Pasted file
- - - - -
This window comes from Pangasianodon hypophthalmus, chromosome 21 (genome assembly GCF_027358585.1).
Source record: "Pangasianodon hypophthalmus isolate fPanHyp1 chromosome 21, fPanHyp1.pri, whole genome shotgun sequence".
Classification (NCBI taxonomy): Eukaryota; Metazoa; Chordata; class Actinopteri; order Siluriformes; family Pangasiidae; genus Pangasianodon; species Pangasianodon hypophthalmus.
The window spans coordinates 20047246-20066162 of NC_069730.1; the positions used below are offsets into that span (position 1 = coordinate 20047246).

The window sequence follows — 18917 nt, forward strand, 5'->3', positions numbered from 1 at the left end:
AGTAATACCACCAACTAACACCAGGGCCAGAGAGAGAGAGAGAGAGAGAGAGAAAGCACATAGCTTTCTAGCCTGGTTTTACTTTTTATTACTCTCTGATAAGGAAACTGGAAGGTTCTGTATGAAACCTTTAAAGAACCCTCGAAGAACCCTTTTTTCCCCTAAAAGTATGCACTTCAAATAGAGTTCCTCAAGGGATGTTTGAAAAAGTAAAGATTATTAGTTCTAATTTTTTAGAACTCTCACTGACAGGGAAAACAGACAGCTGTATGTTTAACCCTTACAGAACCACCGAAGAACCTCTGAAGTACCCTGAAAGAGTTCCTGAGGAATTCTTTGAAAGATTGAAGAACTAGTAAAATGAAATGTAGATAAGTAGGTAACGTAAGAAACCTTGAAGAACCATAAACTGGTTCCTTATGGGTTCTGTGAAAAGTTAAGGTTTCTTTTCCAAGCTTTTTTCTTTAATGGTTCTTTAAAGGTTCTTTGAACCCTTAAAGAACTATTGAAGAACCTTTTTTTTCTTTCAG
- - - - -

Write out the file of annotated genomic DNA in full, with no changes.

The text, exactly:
This window comes from Pangasianodon hypophthalmus, chromosome 21 (genome assembly GCF_027358585.1).
Source record: "Pangasianodon hypophthalmus isolate fPanHyp1 chromosome 21, fPanHyp1.pri, whole genome shotgun sequence".
Classification (NCBI taxonomy): Eukaryota; Metazoa; Chordata; class Actinopteri; order Siluriformes; family Pangasiidae; genus Pangasianodon; species Pangasianodon hypophthalmus.
The window spans coordinates 20047246-20066162 of NC_069730.1; the positions used below are offsets into that span (position 1 = coordinate 20047246).

The window sequence follows — 18917 nt, forward strand, 5'->3', positions numbered from 1 at the left end:
AGTAATACCACCAACTAACACCAGGGCCAGAGAGAGAGAGAGAGAGAGAGAGAAAGCACATAGCTTTCTAGCCTGGTTTTACTTTTTATTACTCTCTGATAAGGAAACTGGAAGGTTCTGTATGAAACCTTTAAAGAACCCTCGAAGAACCCTTTTTTCCCCTAAAAGTATGCACTTCAAATAGAGTTCCTCAAGGGATGTTTGAAAAAGTAAAGATTATTAGTTCTAATTTTTTAGAACTCTCACTGACAGGGAAAACAGACAGCTGTATGTTTAACCCTTACAGAACCACCGAAGAACCTCTGAAGTACCCTGAAAGAGTTCCTGAGGAATTCTTTGAAAGATTGAAGAACTAGTAAAATGAAATGTAGATAAGTAGGTAACGTAAGAAACCTTGAAGAACCATAAACTGGTTCCTTATGGGTTCTGTGAAAAGTTAAGGTTTCTTTTCCAAGCTTTTTTCTTTAATGGTTCTTTAAAGGTTCTTTGAACCCTTAAAGAACTATTGAAGAACCTTTTTTTTCTTTCAG